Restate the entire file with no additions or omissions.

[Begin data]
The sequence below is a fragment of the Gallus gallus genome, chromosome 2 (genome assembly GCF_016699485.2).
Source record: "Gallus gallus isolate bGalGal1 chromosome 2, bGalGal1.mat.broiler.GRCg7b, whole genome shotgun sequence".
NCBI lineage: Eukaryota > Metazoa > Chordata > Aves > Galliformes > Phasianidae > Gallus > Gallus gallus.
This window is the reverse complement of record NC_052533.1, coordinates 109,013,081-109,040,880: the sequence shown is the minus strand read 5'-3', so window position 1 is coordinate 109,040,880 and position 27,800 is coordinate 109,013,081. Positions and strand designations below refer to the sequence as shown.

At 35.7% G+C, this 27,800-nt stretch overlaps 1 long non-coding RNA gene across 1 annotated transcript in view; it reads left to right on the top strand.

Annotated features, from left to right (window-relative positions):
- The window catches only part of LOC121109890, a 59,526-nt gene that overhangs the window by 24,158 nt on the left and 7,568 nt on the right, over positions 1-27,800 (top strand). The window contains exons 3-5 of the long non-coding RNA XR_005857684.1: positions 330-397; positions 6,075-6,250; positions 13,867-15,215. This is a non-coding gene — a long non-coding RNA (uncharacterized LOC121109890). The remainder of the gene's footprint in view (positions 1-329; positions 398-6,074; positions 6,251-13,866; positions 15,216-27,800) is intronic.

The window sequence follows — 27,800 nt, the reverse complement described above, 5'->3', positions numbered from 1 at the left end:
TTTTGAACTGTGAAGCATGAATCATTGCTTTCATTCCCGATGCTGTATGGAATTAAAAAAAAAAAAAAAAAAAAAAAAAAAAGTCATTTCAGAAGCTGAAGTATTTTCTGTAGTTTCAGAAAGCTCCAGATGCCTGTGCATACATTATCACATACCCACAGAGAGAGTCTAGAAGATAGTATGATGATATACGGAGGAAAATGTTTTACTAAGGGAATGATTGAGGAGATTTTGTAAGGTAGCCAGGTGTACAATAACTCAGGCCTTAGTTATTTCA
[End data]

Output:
The sequence below is a fragment of the Gallus gallus genome, chromosome 2 (genome assembly GCF_016699485.2).
Source record: "Gallus gallus isolate bGalGal1 chromosome 2, bGalGal1.mat.broiler.GRCg7b, whole genome shotgun sequence".
NCBI lineage: Eukaryota > Metazoa > Chordata > Aves > Galliformes > Phasianidae > Gallus > Gallus gallus.
This window is the reverse complement of record NC_052533.1, coordinates 109,013,081-109,040,880: the sequence shown is the minus strand read 5'-3', so window position 1 is coordinate 109,040,880 and position 27,800 is coordinate 109,013,081. Positions and strand designations below refer to the sequence as shown.

At 35.7% G+C, this 27,800-nt stretch overlaps 1 long non-coding RNA gene across 1 annotated transcript in view; it reads left to right on the top strand.

Annotated features, from left to right (window-relative positions):
- The window catches only part of LOC121109890, a 59,526-nt gene that overhangs the window by 24,158 nt on the left and 7,568 nt on the right, over positions 1-27,800 (top strand). The window contains exons 3-5 of the long non-coding RNA XR_005857684.1: positions 330-397; positions 6,075-6,250; positions 13,867-15,215. This is a non-coding gene — a long non-coding RNA (uncharacterized LOC121109890). The remainder of the gene's footprint in view (positions 1-329; positions 398-6,074; positions 6,251-13,866; positions 15,216-27,800) is intronic.

The window sequence follows — 27,800 nt, the reverse complement described above, 5'->3', positions numbered from 1 at the left end:
TTTTGAACTGTGAAGCATGAATCATTGCTTTCATTCCCGATGCTGTATGGAATTAAAAAAAAAAAAAAAAAAAAAAAAAAAAGTCATTTCAGAAGCTGAAGTATTTTCTGTAGTTTCAGAAAGCTCCAGATGCCTGTGCATACATTATCACATACCCACAGAGAGAGTCTAGAAGATAGTATGATGATATACGGAGGAAAATGTTTTACTAAGGGAATGATTGAGGAGATTTTGTAAGGTAGCCAGGTGTACAATAACTCAGGCCTTAGTTATTTCA